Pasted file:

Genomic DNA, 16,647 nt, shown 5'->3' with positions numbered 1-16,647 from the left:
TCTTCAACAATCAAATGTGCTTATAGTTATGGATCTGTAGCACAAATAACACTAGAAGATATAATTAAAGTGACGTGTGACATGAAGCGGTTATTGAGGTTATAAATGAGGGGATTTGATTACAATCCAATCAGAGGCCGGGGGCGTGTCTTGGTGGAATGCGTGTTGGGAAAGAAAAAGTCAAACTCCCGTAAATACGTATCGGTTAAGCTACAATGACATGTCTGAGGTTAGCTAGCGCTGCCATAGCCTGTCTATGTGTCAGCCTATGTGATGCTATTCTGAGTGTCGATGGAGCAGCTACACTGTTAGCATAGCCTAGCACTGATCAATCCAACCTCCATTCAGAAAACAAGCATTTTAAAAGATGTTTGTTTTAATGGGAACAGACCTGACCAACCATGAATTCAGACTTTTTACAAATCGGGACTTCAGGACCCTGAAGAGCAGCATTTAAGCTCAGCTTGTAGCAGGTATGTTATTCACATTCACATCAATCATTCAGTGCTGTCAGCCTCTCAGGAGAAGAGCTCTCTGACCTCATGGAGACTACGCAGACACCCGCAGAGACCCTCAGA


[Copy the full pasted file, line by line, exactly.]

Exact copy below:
Genomic DNA, 16,647 nt, shown 5'->3' with positions numbered 1-16,647 from the left:
TCTTCAACAATCAAATGTGCTTATAGTTATGGATCTGTAGCACAAATAACACTAGAAGATATAATTAAAGTGACGTGTGACATGAAGCGGTTATTGAGGTTATAAATGAGGGGATTTGATTACAATCCAATCAGAGGCCGGGGGCGTGTCTTGGTGGAATGCGTGTTGGGAAAGAAAAAGTCAAACTCCCGTAAATACGTATCGGTTAAGCTACAATGACATGTCTGAGGTTAGCTAGCGCTGCCATAGCCTGTCTATGTGTCAGCCTATGTGATGCTATTCTGAGTGTCGATGGAGCAGCTACACTGTTAGCATAGCCTAGCACTGATCAATCCAACCTCCATTCAGAAAACAAGCATTTTAAAAGATGTTTGTTTTAATGGGAACAGACCTGACCAACCATGAATTCAGACTTTTTACAAATCGGGACTTCAGGACCCTGAAGAGCAGCATTTAAGCTCAGCTTGTAGCAGGTATGTTATTCACATTCACATCAATCATTCAGTGCTGTCAGCCTCTCAGGAGAAGAGCTCTCTGACCTCATGGAGACTACGCAGACACCCGCAGAGACCCTCAGA